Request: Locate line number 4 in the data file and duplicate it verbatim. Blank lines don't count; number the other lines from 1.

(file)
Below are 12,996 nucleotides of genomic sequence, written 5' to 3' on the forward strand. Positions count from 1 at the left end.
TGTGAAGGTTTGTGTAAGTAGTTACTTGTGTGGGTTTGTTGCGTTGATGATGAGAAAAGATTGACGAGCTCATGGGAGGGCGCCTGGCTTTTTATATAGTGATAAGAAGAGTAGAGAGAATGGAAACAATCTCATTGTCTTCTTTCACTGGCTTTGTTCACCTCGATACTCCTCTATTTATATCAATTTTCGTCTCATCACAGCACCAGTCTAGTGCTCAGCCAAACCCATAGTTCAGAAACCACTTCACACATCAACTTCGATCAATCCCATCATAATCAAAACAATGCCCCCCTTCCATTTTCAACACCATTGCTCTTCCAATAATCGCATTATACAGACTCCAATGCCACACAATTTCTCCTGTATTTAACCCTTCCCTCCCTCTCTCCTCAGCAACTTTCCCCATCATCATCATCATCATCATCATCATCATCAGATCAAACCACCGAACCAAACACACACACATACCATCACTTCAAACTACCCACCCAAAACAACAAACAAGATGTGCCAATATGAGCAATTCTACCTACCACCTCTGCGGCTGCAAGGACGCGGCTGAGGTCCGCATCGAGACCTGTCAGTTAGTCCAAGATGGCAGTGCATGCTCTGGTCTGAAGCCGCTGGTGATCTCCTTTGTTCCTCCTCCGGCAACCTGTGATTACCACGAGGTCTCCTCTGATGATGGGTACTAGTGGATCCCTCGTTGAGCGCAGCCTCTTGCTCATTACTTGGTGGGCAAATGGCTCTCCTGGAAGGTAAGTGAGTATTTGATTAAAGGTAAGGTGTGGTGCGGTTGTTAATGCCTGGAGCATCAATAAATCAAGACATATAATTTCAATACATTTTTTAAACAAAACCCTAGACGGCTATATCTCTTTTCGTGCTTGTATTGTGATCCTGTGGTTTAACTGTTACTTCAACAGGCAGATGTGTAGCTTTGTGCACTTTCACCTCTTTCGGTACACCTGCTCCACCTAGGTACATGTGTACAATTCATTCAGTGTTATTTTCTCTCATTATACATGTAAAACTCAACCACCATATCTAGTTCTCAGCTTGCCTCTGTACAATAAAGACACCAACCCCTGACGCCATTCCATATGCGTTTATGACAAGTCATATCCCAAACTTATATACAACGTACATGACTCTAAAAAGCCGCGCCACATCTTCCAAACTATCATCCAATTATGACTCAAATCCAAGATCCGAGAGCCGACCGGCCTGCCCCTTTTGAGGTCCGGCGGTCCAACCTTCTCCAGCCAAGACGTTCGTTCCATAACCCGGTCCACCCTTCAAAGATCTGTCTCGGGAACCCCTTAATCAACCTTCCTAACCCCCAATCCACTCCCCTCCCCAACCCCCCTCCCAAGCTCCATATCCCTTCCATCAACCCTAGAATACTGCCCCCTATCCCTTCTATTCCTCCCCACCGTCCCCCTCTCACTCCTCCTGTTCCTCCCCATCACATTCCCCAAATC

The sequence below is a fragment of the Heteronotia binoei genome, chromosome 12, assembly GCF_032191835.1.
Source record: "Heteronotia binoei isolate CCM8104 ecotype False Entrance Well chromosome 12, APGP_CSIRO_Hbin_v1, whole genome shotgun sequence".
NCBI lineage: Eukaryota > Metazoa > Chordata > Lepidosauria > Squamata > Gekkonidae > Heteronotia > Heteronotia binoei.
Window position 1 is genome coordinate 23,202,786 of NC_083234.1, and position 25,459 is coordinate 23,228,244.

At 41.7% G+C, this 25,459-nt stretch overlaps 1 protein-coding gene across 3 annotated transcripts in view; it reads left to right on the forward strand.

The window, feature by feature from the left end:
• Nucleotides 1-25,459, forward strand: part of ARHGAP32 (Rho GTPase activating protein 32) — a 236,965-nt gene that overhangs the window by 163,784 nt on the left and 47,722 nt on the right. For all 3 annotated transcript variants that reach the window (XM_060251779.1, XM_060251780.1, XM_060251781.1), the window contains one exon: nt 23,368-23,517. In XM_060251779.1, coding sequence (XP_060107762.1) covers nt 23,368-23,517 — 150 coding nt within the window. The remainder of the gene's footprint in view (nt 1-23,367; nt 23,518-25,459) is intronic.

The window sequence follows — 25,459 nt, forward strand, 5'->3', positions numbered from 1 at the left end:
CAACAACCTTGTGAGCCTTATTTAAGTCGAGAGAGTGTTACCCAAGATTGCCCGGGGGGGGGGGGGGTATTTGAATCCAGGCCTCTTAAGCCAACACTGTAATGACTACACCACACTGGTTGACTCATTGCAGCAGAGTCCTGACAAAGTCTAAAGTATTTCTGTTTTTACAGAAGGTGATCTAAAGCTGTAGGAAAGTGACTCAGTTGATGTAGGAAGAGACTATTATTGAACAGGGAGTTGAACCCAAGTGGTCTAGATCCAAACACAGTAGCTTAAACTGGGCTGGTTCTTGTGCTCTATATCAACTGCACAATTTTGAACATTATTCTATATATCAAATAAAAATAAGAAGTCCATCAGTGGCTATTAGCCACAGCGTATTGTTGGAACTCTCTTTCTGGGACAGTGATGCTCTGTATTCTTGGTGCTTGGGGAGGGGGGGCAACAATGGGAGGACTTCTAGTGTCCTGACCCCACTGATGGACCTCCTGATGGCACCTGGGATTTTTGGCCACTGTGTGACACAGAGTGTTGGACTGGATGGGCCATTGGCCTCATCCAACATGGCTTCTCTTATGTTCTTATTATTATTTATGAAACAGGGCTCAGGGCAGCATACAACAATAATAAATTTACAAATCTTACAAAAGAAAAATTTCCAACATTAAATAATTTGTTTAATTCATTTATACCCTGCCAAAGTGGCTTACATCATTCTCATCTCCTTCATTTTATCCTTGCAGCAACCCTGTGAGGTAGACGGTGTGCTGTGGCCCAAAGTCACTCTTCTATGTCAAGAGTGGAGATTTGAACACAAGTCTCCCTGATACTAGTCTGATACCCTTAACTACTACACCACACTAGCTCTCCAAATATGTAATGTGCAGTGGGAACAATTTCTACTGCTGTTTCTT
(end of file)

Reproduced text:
Source record: "Heteronotia binoei isolate CCM8104 ecotype False Entrance Well chromosome 12, APGP_CSIRO_Hbin_v1, whole genome shotgun sequence".